Sign up now to cite pages or passages in MLA, APA and Chicago citation styles.

"Portraying himself as an honest, ordinary person helped Lincoln identify with his audiences." (Einhorn, 1992, p. 25).

"Portraying himself as an honest, ordinary person helped Lincoln identify with his audiences." (Einhorn 25)

"Portraying himself as an honest, ordinary person helped Lincoln identify with his audiences."1

1. Lois J. Einhorn, Abraham Lincoln, the Orator: Penetrating the Lincoln Legend (Westport, CT: Greenwood Press, 1992), 25, http://www.questia.com/read/27419298.

Cited passage

Welcome to the new Questia Reader

The Questia Reader has been updated to provide you with an even better online reading experience.  It is now 100% Responsive, which means you can read our books and articles on any sized device you wish.  All of your favorite tools like notes, highlights, and citations are still here, but the way you select text has been updated to be easier to use, especially on touchscreen devices.  Here's how:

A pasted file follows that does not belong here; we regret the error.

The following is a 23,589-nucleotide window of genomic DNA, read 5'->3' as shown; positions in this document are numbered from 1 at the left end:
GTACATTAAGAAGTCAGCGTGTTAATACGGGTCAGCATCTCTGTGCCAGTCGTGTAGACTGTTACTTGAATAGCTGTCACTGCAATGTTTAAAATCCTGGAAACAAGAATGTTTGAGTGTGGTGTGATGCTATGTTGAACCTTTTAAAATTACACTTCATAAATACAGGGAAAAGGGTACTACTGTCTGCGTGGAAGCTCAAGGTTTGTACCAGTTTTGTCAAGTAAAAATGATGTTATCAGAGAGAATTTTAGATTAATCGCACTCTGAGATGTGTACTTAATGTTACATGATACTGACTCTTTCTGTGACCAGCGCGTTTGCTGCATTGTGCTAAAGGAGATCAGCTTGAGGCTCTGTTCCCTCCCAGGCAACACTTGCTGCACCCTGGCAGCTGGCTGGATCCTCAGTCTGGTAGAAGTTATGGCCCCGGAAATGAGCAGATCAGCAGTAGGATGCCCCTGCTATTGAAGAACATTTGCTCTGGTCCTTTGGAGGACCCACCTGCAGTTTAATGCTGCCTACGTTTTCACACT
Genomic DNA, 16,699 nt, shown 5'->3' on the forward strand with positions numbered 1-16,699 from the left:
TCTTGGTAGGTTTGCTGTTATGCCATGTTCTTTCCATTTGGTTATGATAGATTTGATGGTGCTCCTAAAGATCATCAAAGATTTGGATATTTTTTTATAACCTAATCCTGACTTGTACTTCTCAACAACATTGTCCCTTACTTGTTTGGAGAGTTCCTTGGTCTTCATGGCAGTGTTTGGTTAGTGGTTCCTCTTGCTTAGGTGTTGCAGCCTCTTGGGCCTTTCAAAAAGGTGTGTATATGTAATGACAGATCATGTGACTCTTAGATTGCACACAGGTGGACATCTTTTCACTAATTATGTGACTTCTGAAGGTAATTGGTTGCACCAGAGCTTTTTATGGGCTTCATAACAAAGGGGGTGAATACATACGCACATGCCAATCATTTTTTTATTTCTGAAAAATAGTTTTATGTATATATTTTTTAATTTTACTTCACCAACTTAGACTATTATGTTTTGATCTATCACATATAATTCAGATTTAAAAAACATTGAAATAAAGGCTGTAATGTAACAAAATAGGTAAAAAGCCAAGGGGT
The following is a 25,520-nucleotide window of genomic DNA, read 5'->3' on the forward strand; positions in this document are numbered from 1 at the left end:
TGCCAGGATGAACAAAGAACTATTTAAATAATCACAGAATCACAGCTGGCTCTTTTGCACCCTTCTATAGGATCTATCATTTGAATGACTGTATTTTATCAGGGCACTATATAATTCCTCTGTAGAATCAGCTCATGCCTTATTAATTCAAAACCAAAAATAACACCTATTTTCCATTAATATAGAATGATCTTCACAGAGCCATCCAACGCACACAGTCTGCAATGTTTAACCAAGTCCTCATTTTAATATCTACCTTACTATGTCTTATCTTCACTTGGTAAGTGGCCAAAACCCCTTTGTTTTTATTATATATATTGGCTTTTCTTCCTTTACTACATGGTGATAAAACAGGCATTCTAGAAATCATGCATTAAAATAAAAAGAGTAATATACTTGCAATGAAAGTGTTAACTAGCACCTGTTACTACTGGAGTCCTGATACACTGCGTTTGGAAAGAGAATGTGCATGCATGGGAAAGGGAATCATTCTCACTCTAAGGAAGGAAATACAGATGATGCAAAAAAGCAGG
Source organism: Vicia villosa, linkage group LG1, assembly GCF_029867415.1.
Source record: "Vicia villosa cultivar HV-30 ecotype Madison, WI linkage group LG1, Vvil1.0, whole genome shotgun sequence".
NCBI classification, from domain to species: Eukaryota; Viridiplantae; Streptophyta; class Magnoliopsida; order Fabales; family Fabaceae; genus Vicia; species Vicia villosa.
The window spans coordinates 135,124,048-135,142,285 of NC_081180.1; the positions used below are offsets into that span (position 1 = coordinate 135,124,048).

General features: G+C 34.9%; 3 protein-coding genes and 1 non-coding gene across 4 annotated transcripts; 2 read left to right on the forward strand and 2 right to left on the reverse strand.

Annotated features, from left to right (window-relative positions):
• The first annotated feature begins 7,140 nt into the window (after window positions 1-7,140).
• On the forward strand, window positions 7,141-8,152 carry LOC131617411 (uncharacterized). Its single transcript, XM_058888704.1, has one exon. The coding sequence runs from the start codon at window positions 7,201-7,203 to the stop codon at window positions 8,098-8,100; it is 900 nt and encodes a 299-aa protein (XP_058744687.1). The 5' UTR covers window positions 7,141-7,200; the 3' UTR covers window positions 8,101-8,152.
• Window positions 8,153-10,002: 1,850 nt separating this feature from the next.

1. Click or tap the first word you want to select.
2. Click or tap the last word you want to select.

OK, got it!

Thanks for trying Questia!

Please continue trying out our research tools, but please note, full functionality is available only to our active members.

Your work will be lost once you leave this Web page.

For full access in an ad-free environment, sign up now for a FREE, 1-day trial.

Already a member? Log in now.